Forest for the Trees

When writing fiction, especially fiction with a historical bent, I often run into situations where I can’t see the forest for the trees. I’ll get so hung up on being authentic with one minor detail that I’ll just stop writing altogether until I can be sure that I’ve been truthful and accurate. I hope this makes sense. As an example, I’ll relate my most recent quandary.

While working on a piece of my novel that’s set in late 1861, I described a character weeping at the sight of his Union army uniform hanging across the room from him. That’s the last sentence I wrote. I’ve thought about what comes next often since I finished that sentence, but I can’t move beyond it because I’ve become obsessed with discovering whether or not his uniform could actually have been there.

This character is at home, you see. He’s going off to war the next day. I had imagined that he would get up, put on his uniform, and that his mother, a notoriously stingy woman, would have put up the cash to have him photographed before he left. He’d look sad in the photograph. This was going to provide me with the opportunity to move the story along via the photograph, which the narrator of this story is basing most of his storytelling off of, it being the only real piece of physical evidence the narrator has of this ancestor’s existence.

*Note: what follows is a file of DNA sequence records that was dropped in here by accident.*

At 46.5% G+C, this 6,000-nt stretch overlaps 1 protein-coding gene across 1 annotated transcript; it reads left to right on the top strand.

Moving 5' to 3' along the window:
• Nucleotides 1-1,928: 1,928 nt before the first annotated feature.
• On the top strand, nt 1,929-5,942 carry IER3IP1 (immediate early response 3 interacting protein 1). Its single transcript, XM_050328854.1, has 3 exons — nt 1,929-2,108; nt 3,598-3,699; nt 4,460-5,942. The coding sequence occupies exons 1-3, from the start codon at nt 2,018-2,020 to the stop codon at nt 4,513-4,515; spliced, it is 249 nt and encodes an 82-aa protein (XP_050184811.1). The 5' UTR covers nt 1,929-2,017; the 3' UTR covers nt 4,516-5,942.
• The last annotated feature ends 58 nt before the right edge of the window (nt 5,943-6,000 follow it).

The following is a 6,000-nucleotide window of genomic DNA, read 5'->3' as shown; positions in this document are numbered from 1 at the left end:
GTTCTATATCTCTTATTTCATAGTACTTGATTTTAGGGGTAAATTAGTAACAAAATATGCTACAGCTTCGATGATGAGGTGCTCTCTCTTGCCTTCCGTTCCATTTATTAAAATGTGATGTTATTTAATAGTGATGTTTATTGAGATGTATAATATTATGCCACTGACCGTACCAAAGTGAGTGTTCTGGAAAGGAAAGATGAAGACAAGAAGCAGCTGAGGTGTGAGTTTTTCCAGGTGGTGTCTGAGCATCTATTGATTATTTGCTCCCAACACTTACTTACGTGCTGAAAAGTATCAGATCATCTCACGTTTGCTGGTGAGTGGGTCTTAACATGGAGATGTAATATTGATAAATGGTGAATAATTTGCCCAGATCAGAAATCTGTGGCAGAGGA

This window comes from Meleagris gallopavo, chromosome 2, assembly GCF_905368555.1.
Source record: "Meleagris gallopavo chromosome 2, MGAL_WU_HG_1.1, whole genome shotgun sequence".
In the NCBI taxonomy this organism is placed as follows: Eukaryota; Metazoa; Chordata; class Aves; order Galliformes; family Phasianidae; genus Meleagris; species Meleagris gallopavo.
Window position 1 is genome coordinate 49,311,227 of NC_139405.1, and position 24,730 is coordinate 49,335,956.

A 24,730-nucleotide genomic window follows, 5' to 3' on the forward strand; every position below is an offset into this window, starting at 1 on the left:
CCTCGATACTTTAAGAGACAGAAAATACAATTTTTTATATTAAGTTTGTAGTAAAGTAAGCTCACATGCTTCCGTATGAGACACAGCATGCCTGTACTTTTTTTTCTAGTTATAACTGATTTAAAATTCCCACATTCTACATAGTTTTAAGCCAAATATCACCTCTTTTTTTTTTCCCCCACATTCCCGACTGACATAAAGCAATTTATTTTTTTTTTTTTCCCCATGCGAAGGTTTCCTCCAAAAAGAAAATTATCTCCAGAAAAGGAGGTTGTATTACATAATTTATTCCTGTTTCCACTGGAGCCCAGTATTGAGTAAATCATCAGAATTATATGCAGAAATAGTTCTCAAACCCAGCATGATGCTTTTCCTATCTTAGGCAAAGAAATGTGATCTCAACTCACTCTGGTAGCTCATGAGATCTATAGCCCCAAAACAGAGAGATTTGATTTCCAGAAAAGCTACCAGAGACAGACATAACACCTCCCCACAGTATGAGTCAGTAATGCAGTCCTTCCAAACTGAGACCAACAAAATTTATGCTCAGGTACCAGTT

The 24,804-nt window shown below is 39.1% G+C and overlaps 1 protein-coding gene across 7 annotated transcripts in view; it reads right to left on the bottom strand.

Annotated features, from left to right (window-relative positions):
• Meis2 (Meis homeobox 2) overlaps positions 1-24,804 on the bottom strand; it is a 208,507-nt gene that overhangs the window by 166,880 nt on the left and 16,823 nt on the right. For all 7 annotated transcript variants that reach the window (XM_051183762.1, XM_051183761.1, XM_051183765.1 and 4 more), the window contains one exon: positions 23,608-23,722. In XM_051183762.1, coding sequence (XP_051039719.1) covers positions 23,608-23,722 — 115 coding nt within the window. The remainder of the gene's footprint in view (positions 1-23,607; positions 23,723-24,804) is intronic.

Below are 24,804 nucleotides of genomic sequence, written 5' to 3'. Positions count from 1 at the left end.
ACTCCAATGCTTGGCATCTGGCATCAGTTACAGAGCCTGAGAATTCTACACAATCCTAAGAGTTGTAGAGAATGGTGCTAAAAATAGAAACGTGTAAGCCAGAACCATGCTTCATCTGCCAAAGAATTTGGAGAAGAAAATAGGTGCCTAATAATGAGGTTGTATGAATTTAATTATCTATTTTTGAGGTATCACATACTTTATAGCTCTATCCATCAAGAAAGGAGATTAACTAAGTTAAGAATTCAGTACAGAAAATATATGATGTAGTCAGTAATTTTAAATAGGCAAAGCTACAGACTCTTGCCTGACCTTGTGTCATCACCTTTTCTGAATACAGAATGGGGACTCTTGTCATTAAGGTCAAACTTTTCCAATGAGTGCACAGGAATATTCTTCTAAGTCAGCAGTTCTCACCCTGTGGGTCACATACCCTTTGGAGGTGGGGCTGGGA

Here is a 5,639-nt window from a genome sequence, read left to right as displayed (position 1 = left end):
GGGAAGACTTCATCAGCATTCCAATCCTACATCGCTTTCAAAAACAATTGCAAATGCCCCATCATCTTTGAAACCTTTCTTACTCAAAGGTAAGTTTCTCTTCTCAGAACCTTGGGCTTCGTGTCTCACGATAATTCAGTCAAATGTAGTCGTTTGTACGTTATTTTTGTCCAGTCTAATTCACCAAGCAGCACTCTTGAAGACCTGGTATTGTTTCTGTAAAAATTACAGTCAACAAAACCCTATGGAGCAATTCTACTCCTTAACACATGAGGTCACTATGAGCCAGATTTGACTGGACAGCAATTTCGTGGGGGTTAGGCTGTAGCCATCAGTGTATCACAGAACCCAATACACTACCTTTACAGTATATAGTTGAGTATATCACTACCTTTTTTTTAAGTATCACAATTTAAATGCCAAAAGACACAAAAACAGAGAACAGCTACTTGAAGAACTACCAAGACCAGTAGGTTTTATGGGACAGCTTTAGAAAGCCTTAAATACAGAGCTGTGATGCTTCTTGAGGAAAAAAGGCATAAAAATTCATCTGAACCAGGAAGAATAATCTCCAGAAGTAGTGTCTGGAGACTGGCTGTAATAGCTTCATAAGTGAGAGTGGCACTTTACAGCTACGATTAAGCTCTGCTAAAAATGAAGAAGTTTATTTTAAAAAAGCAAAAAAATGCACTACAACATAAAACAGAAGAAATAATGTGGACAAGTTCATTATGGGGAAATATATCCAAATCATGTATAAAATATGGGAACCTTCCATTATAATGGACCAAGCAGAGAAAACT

When I wrote the sentence, I was on a roll and I wasn’t concerned about being factual. I wasn’t thinking ahead. Now, as I look back on it, I’m pretty sure this event I’ve described couldn’t happen. I’m pretty sure he wouldn’t have received his uniform prior to enlisting and that, once he’d enlisted, he would’ve stayed with his regiment until it was time to depart for the south. But I can’t find any proof of this, one way or the other. And so, I’ve stopped writing. It seems to me, right now, as if the success of the chapter, and perhaps the success of the entire novel, rests on this one detail.

I suppose the advice I’d give myself, if I were my own mentor, would be to write through it and come back to it later. “You’ll find some way to make it work when you revise,” I’d tell me. But I don’t like to listen to myself, I guess.

Anyway, if anyone has any clue about when American civil war enlistees received their uniforms, and whether the scenario I’m trying to paint could have happened, I would much appreciate any feedback you might have.